For example when making net neutrality regulation in 2015, the Federal Communication Commission could name only a handful of minor incidents from nearly a decade earlier which it found to be problematic. Notably all were resolved without the need of net neutrality regulation. Similarly in the EU, the European Parliament relied on a survey of contract disclosures some 5 years old to justify their rules. Note that the EU did not record a number of violations; instead it extrapolated a number based upon its interpretation of a survey. Those projections have never been tested.

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The press claims that the American telecom regulator FCC killed the free Internet. Is it true?

Many of the stories you read about net neutrality and internet regulation originate from the media in the USA and then are copy-pasted into Google Translate to make a story in a local language. Many journalists consider this “reporting” and don’t both to read the underlying source documents or understand the situation in the USA.

These articles cultivate myths, one of which is that removing rules imposed two years ago by the Obama Federal Communications Commission (FCC) will kill either the Internet, hurt consumers, or put the internet at the mercy of some telco “gatekeeper.” These journalists forget that the Internet was free and open before the Obama era rules were imposed in 2015, and it is free and open today under new rules. Indeed, all of the major internet companies we know today began before 2015 when the Obama-era rules were imposed. Moreover, both the FCC and the Federal Trade Commission (FTC) will police and deter abuse if it arises.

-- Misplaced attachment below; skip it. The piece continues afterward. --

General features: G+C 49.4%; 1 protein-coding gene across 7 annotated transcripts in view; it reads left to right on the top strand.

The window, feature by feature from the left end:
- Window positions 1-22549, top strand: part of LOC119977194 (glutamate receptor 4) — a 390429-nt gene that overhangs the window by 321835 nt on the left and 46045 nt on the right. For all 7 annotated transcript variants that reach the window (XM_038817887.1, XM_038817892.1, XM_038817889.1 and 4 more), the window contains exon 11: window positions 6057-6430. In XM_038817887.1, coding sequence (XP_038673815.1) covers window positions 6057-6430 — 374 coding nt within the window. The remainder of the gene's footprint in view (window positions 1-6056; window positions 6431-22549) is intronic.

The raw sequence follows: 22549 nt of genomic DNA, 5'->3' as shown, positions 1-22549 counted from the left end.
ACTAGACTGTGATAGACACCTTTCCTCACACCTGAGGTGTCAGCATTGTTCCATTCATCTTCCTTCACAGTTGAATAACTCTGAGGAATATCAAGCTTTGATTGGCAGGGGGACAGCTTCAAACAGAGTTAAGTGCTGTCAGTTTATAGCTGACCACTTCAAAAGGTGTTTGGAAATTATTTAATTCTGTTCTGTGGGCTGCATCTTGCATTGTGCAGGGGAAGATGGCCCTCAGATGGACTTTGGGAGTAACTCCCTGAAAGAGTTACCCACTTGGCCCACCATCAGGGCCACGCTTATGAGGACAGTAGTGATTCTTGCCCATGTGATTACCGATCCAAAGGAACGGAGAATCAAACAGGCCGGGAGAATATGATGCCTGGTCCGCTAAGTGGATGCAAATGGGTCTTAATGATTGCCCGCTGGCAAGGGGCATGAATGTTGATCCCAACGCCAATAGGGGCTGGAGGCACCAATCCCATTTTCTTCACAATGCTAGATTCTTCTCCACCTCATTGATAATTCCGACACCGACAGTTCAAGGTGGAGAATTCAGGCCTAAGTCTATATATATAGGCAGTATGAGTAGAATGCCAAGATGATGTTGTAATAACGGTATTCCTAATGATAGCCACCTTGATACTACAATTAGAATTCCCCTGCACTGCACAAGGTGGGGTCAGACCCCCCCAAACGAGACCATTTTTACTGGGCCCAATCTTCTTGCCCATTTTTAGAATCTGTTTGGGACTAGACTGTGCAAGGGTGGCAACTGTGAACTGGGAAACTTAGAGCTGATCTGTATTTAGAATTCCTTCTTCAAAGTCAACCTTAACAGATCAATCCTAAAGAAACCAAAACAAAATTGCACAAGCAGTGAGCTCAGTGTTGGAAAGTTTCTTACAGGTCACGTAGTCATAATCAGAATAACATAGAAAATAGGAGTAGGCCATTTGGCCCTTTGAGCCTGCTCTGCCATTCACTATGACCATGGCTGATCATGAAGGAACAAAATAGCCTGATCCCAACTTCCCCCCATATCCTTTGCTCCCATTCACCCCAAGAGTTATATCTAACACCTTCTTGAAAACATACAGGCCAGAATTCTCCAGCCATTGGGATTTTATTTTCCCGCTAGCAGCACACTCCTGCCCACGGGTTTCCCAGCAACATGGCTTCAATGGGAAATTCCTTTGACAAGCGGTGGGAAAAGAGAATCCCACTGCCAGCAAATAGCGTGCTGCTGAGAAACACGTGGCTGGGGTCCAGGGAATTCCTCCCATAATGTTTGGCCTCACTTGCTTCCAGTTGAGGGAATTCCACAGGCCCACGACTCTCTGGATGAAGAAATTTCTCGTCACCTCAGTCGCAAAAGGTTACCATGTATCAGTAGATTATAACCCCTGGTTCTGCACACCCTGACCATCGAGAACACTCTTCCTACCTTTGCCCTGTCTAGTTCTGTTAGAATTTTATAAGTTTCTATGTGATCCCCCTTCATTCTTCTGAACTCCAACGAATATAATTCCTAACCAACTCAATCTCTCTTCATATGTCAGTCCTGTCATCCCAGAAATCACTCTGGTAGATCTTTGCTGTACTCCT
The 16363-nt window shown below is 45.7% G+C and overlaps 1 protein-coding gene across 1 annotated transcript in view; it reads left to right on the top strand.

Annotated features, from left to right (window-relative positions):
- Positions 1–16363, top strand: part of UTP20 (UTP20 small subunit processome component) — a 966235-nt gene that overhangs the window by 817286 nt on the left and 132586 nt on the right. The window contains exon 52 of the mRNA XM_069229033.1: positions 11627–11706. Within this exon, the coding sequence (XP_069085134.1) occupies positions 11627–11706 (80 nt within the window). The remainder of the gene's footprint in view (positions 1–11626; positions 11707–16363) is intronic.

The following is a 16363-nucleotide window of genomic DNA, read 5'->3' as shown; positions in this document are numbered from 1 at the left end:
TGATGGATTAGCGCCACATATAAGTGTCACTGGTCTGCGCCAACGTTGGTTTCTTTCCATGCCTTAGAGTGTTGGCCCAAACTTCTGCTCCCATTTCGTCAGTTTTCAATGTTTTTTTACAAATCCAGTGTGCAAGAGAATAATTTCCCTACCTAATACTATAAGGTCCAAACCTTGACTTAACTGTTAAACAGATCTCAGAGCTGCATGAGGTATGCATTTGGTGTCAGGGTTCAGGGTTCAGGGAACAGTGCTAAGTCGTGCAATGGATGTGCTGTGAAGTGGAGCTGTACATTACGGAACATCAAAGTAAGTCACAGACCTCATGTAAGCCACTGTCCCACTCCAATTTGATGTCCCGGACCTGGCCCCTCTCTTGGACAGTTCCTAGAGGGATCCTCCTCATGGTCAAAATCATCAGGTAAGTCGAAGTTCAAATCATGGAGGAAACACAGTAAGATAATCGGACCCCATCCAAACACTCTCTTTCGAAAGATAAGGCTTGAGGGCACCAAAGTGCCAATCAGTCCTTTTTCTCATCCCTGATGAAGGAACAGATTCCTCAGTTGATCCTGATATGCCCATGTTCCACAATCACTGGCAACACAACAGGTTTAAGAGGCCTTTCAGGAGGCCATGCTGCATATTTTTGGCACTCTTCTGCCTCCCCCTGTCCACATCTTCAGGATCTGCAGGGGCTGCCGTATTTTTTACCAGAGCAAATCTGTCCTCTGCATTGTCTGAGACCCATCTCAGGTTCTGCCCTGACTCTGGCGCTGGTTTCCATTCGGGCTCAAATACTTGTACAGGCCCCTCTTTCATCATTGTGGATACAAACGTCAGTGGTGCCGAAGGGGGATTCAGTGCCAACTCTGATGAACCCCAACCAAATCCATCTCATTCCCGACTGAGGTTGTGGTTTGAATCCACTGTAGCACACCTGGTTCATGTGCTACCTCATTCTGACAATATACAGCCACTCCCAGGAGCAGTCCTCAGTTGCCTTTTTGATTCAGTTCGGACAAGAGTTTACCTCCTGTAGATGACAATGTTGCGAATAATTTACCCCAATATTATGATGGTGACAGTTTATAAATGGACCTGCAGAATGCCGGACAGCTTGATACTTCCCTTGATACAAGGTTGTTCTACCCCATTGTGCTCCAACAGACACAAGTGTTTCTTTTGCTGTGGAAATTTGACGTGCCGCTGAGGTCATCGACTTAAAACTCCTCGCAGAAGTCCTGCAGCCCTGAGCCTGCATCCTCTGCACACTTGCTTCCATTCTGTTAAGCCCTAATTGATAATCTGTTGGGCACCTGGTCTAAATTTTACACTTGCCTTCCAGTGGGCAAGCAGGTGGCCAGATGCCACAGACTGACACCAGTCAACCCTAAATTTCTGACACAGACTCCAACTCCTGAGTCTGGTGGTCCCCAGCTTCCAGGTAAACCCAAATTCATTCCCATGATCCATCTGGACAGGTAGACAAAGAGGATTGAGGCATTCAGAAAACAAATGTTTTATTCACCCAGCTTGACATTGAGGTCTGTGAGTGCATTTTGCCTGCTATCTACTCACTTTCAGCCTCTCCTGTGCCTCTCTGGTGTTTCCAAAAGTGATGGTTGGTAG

Strand Consult engages with many of these journalists to highlight their mistakes. In rare cases, they update their stories with corrections.  Mostly they ignore people who call attention to their bias. A key problem is that these journalists think internet policy begins and ends with net neutrality, so they cover very little of what actually goes on at the FCC.

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Follow the money – Net Neutrality Activism Around the Globe

Much has been said and written about network neutrality regulation around the world, but there is little transparency to the powerful and moneyed forces which fund net neutrality activism.

Many governments and telecom regulators have experienced how net neutrality activists disrupt political and regulatory systems. Consider how net neutrality activists influenced the European Union and the Body of European Regulators for Electronic Communications (BEREC) by launching a globally coordinated campaign to influence the democratic process. BEREC clocked a record of some 1 million comments in its consultation on net neutrality guidelines in 2016, with at least one-third of the comments coming from the US and a large part from non-EU citizens outside the EU. The regulatory process is purported to be expert and independent, but the manipulation by activists questions the credibility of rulemaking.

In June 2016 Strand Consult published four research notes on how net neutrality activists manipulated the EU process for Open Internet. We described in detail the lack of transparency in BEREC and our repeatedly denied requests to BEREC for openness on how the rules were made.